May 15, 2015 06:08

From the Publisher

It was one of those nights where I just couldn’t sleep, so my mind began to wander. This night, I happened to think of the U.S. Environmental Protection Agency (EPA). Where did it come from and how did it get to be so powerful? The next day, I began to do a little research. Here’s a little bit of its history.

The EPA was established by President Nixon on December 2, 1970, for the purpose of protecting human health and the environment. It’s headquartered in Washington, D.C., and has ten regional offices around the country.

The EPA was not a carefully crafted, well integrated organization in the beginning. President Nixon, by executive order, ‘reorganized’ the Executive Branch by transferring 15 units from existing organizations into a now independent agency—the EPA. Four major Government agencies were involved.

It was not an easy inception. The components of the new agency were pieced together. Air, Solid Waste, Radiological Health, Water Hygiene, and Pesticide Tolerance functions and personnel had been transferred from the Department of Health, Education, and Welfare; Water Quality and Pesticide Label Review came from the Interior Department; Radiation Protection Standards came from the Atomic Energy Commission and the Federal Radiation Council; Pesticide Registration came from the Department of Agriculture. Employees who transferred were accustomed to four varieties of policies, procedures, and administrative practices. It took several years under an able administrator, William D. Ruckelshaus, to bring relative order out of the resulting chaos.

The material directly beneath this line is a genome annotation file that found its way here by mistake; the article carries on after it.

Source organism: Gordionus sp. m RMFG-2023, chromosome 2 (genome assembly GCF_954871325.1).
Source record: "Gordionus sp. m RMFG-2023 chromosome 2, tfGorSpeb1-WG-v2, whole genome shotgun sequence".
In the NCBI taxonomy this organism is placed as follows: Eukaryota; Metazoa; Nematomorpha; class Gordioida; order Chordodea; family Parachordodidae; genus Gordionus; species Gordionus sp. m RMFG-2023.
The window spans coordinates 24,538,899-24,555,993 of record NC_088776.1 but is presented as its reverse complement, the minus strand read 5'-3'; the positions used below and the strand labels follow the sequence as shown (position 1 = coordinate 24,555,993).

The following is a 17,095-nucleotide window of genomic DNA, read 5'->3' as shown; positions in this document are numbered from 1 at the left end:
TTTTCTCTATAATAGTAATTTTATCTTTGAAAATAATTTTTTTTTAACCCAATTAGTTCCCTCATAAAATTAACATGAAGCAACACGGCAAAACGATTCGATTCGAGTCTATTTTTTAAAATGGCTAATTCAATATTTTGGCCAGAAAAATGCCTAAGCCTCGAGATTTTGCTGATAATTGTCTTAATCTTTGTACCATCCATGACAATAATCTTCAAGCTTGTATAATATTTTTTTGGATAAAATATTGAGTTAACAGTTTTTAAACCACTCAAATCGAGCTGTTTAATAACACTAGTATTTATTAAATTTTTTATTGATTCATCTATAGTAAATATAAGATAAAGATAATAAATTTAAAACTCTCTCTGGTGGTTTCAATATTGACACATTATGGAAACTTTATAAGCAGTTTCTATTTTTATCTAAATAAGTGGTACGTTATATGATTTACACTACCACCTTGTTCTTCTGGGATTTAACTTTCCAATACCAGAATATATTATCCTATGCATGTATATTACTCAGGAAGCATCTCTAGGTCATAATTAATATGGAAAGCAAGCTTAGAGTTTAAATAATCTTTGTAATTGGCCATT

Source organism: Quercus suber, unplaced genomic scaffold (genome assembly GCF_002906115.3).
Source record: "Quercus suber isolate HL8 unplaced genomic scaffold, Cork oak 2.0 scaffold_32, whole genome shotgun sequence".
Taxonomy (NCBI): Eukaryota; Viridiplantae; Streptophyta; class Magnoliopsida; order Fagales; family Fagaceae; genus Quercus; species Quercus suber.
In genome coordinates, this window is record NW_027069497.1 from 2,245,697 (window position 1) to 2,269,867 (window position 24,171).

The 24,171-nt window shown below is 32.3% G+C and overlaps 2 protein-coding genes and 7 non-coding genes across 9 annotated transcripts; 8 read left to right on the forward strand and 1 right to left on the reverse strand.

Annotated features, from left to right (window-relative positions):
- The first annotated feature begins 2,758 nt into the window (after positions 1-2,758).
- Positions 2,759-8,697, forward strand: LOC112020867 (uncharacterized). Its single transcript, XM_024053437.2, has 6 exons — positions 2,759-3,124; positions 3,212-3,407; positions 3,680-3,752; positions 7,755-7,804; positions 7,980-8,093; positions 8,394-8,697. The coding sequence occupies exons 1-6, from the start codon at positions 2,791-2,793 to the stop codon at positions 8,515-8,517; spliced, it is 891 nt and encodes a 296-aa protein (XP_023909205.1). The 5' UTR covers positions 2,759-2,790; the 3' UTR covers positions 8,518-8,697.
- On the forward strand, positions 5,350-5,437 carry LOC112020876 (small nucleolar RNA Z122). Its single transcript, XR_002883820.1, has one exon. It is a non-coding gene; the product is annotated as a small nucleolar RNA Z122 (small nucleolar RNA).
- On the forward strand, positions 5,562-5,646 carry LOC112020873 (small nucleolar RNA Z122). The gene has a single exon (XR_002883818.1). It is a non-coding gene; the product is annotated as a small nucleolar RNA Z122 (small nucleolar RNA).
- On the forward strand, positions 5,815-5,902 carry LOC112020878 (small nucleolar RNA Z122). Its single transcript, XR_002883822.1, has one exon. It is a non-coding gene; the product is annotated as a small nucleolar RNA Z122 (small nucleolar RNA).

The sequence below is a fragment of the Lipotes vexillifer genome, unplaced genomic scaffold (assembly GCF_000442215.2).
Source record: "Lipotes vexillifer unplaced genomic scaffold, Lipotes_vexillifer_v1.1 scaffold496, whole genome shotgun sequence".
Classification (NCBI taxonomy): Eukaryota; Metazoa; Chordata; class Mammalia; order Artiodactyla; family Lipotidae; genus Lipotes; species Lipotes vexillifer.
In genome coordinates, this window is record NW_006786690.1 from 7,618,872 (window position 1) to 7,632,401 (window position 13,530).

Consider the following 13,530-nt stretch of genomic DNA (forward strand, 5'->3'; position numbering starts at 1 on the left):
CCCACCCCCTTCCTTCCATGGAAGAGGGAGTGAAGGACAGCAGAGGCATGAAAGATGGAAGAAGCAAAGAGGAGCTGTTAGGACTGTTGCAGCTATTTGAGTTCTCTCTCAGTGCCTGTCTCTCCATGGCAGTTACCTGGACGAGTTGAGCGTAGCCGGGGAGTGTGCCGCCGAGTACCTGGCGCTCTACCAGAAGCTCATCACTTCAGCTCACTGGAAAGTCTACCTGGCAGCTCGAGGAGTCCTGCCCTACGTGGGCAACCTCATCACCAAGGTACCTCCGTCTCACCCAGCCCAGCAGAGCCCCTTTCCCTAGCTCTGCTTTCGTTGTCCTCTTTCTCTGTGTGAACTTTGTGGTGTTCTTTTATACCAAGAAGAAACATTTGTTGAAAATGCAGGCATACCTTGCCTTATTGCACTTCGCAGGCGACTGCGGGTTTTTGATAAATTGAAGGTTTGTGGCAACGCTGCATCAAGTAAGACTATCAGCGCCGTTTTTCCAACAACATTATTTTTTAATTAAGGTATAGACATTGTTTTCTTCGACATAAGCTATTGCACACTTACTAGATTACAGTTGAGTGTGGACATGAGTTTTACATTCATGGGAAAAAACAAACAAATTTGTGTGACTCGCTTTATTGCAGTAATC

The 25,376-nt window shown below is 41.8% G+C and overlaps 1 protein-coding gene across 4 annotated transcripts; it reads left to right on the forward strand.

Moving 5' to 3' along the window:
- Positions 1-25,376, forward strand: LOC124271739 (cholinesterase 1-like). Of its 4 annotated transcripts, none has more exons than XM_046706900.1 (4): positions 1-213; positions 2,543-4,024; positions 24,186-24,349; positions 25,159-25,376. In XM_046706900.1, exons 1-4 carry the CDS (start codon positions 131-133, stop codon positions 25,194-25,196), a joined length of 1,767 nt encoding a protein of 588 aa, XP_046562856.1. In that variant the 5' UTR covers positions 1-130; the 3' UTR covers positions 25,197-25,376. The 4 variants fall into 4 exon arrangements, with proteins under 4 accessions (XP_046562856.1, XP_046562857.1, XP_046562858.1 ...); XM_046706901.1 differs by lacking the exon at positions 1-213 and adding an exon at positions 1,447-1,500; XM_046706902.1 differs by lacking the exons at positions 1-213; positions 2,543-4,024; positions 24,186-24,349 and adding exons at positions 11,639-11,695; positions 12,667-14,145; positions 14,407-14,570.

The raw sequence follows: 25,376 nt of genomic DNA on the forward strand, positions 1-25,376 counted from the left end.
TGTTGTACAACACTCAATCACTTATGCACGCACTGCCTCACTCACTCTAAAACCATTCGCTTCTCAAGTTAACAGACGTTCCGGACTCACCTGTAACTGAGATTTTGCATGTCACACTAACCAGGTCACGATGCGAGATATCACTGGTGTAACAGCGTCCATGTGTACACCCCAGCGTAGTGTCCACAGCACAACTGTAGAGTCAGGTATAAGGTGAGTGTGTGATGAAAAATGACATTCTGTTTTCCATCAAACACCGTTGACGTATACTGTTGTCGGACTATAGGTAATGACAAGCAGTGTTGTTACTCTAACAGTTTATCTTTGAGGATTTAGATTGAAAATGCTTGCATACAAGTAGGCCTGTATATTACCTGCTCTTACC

During this period, a great many new environmental laws were passed and some old ones resurrected and refurbished, in addition to energy legislation that impacted on the environment. Other environmental-type laws were enacted, such as the Coastal Zone Management Act (1972), the Marine Protection Research and Sanctuaries Act (1972), the Endangered Species Act (1973), the Wild and Scenic Rivers Act (1976), the Marine Mammal Protection Act (1972), the Deepwater Ports and Waterways Safety Act (1974), the Fish and Wildlife Coordination Act (1974), the Water Resources Planning Act (1977), the Water Resources Research Act (1977), the Environmental Quality Improvement Act (1970), several amendments to the Food Drug and Cosmetics Act, and the Environmental Education Act. There was renewed enforcement of the Rivers and Harbors Act of 1899.

The Rules and Regulations issued under these laws numbered into many thousands. In its early years, the EPA alone placed about 1,500 rule-making notices in the Federal Register annually.

Over these past 45 years, the EPA has become a very powerful branch of the Federal Government with a very broad reach.

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